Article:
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Kindergarten Writing

Course Description

Writing is a meaning-making process that requires the synthesis of skills to effectively communicate. K-5 students are immersed in daily opportunities to explore, inquire, practice and apply writing strategies and skills in a variety of genres. Cultivating writers who write with the reader in mind is guided by the connection between reading and writing process to convey authentic messages. Self-selected writing topics guided by positive, specific feedback ignite the joy and passion to grow as lifelong communicators.

The kindergarten units begin with helping children approximate writing by drawing and labeling first in all-about books and then in stories. The first unit, Launching the Writing Workshop, acknowledges that most children will be labeling their drawings—and the letters in those labels will include squiggles and diamonds. The second unit, Writing for Readers, helps children write true stories—but does so fully aware that the hard part will be writing read-able words. By the later kindergarten units, children are invited to use their new-found powers to live writerly lives. In How-To Books: Writing to Teach Others, Unit 3, students write informational how-to texts on a procedure familiar to them. In Persuasive Writing of All Kinds: Using Words to Make a Change, the fourth and final unit in the kindergarten series, students craft petitions, persuasive letters, and signs that rally people to address problems in the classroom, the school, and the world.

Grade Level(s): Kindergarten

Related Priority Standards (State &/or National):  K-5 Missouri Learning Standards & ELA Priority Standards

Essential Questions

  • How does a writer know his/her writing is clear?
  • What makes an interesting narrative?
  • How do authors begin & end their stories?
  • How do authors convey sequence?
  • How do writers organize their ideas to aid comprehension?
  • Who is the audience and why does it matter?
  • How does an author's choice of voice, tone and mood affect the audience's perception/understanding?
  • Why does one write an argumentative piece?
  • Why is my argumentative writing worth reading?
  • How do my experiences impact my opinions?
  • Where do ideas for writing come from?
  • How do writers organize their ideas?
  • What makes an effective argument?
  • How does a writer know his/her writing is clear?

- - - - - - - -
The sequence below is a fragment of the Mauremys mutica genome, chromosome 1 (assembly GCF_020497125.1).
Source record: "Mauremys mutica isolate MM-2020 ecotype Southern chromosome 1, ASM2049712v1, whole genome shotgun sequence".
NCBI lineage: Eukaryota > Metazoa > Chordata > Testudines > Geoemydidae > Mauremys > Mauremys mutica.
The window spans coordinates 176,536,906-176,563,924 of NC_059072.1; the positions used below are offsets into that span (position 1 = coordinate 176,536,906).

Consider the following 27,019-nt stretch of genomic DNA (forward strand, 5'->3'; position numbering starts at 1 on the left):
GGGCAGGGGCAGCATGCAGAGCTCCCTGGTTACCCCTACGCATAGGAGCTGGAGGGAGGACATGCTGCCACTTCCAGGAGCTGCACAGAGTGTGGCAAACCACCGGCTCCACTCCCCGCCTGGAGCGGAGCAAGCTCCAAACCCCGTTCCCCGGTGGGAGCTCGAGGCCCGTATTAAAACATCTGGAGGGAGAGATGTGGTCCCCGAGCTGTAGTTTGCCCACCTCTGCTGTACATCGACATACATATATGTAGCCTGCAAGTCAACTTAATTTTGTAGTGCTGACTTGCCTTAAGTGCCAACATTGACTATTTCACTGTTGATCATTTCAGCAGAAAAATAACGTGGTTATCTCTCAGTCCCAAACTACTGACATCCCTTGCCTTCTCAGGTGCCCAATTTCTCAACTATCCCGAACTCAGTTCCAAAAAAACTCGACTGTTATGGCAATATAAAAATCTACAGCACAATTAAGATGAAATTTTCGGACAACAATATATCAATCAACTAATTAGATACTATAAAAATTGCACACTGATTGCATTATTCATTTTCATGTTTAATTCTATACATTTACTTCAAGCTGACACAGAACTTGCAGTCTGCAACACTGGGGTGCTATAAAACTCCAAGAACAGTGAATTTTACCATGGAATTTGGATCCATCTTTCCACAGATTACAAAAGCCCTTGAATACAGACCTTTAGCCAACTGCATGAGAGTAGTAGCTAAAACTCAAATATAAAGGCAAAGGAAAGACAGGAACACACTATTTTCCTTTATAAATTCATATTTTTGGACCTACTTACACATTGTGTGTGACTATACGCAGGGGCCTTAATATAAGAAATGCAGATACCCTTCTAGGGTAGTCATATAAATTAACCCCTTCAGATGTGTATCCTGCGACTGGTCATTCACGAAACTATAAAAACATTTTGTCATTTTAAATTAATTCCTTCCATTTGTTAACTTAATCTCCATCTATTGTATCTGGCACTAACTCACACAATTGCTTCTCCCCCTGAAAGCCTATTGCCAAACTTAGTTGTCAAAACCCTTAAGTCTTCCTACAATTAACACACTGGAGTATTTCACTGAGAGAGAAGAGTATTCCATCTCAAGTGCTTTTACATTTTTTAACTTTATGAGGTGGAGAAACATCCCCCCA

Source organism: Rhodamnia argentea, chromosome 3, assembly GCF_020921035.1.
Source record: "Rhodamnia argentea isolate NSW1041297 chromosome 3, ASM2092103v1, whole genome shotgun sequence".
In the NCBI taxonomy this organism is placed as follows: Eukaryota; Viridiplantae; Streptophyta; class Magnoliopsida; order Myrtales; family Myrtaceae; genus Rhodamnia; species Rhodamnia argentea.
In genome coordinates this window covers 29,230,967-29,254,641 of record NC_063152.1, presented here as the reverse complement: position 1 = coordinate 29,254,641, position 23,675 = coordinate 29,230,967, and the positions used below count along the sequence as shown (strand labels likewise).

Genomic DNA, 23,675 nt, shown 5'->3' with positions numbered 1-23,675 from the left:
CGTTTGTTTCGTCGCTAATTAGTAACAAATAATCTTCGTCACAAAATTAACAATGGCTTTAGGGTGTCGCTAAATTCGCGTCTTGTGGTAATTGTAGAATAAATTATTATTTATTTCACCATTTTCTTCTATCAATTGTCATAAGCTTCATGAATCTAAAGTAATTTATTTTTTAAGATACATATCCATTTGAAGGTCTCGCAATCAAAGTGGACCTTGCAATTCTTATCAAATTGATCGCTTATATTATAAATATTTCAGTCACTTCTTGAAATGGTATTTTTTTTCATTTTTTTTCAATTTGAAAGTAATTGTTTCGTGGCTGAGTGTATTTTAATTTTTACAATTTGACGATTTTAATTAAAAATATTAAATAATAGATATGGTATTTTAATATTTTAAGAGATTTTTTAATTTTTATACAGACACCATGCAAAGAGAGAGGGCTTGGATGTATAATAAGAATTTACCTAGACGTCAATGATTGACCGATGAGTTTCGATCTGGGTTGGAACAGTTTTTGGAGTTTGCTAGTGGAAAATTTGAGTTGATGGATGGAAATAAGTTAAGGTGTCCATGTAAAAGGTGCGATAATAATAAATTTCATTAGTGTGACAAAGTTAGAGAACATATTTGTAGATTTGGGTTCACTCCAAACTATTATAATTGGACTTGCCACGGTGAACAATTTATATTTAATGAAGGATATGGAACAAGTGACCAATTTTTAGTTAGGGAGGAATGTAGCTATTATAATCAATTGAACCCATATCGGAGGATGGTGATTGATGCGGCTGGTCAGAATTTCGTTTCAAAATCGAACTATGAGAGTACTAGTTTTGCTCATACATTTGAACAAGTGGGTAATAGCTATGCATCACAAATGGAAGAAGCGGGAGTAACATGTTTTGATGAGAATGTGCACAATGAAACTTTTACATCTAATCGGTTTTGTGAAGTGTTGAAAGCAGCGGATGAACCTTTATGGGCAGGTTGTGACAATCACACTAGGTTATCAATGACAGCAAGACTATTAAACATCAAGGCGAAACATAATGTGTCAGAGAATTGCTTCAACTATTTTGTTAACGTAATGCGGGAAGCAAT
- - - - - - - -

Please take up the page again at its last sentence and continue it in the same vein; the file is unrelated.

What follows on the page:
• Why does one write an informational/explanatory text?
  • When does one write an informational/explanatory text?
  • How do writers choose relevant facts?
  • What determines accurate information?
  • How does one know a source is credible?
  • How does one know an author is credible?
  • How does an author's choice of voice and register affect the audience's perception/understanding?

Enduring Understandings/Big Ideas

  • Writing clearly is essential to effective communication.
  • Details enhance a narrative.
  • Appropriate transitions enhance continuity.
  • Narratives have a variety of organizational structures.
  • Narratives are written in a variety of forms.
  • Audience and purpose influence a writer's choice of organizational pattern, language, and literary techniques.
  • Expressing an opinion is a right that is to be valued and respected.
  • As our experiences change, so can our opinions.
  • Researched evidence supports a strong opinion.
  • Appropriate transitions enhance the continuity of writing.
  • Informational text is characterized by a formal style.
  • Well-chosen facts are specific to the topic, relevant to the audience and logically presented.

Course-Level Scope & Sequence (Units &/or Skills)

  • Unit 1: Establishing the Writing Workshop
  • Unit 2: Show & Tell: From Labels to Pattern Books
  • Unit 3: Sentence Structure
  • Unit 4: Writing More with Different Genres

* The above adjustments to scope and sequence are pending Board approval on August 22, 2022.

Course Resources & Materials

Date Last Revised/Approved: 2013